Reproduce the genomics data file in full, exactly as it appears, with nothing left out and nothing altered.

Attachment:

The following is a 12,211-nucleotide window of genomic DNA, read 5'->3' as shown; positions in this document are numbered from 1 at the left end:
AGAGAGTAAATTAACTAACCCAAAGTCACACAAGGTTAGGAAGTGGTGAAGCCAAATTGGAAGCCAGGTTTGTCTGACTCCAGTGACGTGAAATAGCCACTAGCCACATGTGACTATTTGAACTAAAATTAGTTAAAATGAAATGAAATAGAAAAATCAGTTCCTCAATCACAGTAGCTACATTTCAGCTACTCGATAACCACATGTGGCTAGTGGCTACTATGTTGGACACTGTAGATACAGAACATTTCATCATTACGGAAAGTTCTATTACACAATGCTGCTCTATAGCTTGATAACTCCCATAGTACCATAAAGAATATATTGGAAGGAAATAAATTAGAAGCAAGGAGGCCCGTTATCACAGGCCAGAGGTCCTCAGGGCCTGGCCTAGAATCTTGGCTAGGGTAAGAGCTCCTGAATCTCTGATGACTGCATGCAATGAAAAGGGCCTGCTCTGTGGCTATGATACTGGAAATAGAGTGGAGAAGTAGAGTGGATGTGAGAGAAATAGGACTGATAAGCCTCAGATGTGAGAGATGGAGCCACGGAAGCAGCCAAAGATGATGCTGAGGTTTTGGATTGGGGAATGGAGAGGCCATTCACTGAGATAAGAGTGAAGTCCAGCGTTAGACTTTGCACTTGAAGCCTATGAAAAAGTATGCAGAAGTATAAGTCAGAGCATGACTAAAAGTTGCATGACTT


The following is a 12,211-nucleotide window of genomic DNA, read 5'->3' as shown; positions in this document are numbered from 1 at the left end:
AGAGAGTAAATTAACTAACCCAAAGTCACACAAGGTTAGGAAGTGGTGAAGCCAAATTGGAAGCCAGGTTTGTCTGACTCCAGTGACGTGAAATAGCCACTAGCCACATGTGACTATTTGAACTAAAATTAGTTAAAATGAAATGAAATAGAAAAATCAGTTCCTCAATCACAGTAGCTACATTTCAGCTACTCGATAACCACATGTGGCTAGTGGCTACTATGTTGGACACTGTAGATACAGAACATTTCATCATTACGGAAAGTTCTATTACACAATGCTGCTCTATAGCTTGATAACTCCCATAGTACCATAAAGAATATATTGGAAGGAAATAAATTAGAAGCAAGGAGGCCCGTTATCACAGGCCAGAGGTCCTCAGGGCCTGGCCTAGAATCTTGGCTAGGGTAAGAGCTCCTGAATCTCTGATGACTGCATGCAATGAAAAGGGCCTGCTCTGTGGCTATGATACTGGAAATAGAGTGGAGAAGTAGAGTGGATGTGAGAGAAATAGGACTGATAAGCCTCAGATGTGAGAGATGGAGCCACGGAAGCAGCCAAAGATGATGCTGAGGTTTTGGATTGGGGAATGGAGAGGCCATTCACTGAGATAAGAGTGAAGTCCAGCGTTAGACTTTGCACTTGAAGCCTATGAAAAAGTATGCAGAAGTATAAGTCAGAGCATGACTAAAAGTTGCATGACTT